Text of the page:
Comparison of eddy covariance and modified Bowen ratio methods for measuring gas fluxes and implications for measuring fluxes of persistent organic pollutants
Number of Authors: 3
2016 (English)In: Atmospheric Chemistry And Physics, ISSN 1680-7316, E-ISSN 1680-7324, Vol. 16, no 8, 5315-5322 p.Article in journal (Refereed) Published
Semi-volatile persistent organic pollutants (POPs) cycle between the atmosphere and terrestrial surfaces; however measuring fluxes of POPs between the atmosphere and other media is challenging. Sampling times of hours to days are required to accurately measure trace concentrations of POPs in the atmosphere, which rules out the use of eddy covariance techniques that are used to measure gas fluxes of major air pollutants. An alternative, the modified Bowen ratio (MBR) method, has been used instead. In this study we used data from FLUXNET for CO2 and water vapor (H2O) to compare fluxes measured by eddy covariance to fluxes measured with the MBR method using vertical concentration gradients in air derived from averaged data that simulate the long sampling times typically required to measure POPs. When concentration gradients are strong and fluxes are unidirectional, the MBR method and the eddy covariance method agree within a factor of 3 for CO2, and within a factor of 10 for H2O. To remain within the range of applicability of the MBR method, field studies should be carried out under conditions such that the direction of net flux does not change during the sampling period. If that condition is met, then the performance of the MBR method is neither strongly affected by the length of sample duration nor the use of a fixed value for the transfer coefficient.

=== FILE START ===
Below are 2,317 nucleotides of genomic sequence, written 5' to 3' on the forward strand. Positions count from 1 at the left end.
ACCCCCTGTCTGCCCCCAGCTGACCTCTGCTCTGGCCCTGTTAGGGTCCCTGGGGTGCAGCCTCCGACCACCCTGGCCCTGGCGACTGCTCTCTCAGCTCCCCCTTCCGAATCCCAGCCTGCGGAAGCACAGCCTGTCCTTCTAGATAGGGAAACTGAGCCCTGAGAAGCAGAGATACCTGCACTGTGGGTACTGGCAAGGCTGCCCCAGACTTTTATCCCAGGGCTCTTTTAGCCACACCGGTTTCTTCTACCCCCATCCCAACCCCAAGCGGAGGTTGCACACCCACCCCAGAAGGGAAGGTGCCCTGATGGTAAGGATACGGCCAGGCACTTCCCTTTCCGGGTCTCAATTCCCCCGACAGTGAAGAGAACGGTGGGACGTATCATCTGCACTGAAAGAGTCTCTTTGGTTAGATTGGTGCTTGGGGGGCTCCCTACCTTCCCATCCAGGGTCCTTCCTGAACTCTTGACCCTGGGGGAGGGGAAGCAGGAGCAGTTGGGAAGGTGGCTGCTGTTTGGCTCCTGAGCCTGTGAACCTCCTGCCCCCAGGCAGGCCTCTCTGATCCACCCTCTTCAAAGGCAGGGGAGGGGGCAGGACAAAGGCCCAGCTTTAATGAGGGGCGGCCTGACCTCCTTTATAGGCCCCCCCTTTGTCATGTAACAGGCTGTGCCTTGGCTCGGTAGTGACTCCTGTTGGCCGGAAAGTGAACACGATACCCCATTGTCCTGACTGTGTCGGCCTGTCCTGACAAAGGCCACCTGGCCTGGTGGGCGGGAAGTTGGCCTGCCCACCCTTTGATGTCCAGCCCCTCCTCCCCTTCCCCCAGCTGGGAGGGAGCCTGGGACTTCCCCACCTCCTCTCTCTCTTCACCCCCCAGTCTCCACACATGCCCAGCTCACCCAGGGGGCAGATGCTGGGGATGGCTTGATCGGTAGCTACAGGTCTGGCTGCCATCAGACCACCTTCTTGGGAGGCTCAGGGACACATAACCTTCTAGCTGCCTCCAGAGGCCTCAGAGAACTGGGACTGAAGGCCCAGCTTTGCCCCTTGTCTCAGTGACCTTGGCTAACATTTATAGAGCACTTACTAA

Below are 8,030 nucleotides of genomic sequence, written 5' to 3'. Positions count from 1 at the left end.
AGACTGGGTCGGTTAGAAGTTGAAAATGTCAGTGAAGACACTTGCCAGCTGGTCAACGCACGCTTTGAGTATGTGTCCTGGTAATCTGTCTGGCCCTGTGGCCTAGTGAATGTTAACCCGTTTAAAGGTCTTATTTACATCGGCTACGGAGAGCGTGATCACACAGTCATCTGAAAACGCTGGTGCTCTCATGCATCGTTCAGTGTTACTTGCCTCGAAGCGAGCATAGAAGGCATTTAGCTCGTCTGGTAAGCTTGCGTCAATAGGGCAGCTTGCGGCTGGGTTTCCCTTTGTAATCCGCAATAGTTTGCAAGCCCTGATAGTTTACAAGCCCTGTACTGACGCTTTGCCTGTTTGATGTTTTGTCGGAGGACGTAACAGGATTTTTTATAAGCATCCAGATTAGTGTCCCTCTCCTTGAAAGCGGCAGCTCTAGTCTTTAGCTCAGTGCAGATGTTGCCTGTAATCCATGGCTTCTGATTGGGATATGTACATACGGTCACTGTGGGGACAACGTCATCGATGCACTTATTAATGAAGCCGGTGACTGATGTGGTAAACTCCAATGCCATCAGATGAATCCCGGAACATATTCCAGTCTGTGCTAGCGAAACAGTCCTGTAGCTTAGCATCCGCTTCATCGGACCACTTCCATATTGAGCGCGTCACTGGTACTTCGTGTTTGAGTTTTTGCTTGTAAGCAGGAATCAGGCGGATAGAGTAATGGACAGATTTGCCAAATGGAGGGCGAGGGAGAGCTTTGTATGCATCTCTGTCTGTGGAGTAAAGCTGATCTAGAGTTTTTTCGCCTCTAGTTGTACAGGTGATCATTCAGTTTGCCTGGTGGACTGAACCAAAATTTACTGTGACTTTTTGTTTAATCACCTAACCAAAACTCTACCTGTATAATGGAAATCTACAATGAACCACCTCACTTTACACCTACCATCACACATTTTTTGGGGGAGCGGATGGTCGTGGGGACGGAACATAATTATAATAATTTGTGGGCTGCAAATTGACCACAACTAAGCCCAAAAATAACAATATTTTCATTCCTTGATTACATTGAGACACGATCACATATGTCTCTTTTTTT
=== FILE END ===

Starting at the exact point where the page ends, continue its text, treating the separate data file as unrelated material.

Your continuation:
Place, publisher, year, edition, pages
2016. Vol. 16, no 8, 5315-5322 p.
Earth and Related Environmental Sciences
Research subject Applied Environmental Science
IdentifiersURN: urn:nbn:se:su:diva-132020DOI: 10.5194/acp-16-5315-2016ISI: 000376937000033OAI: oai:DiVA.org:su-132020DiVA: diva2:946508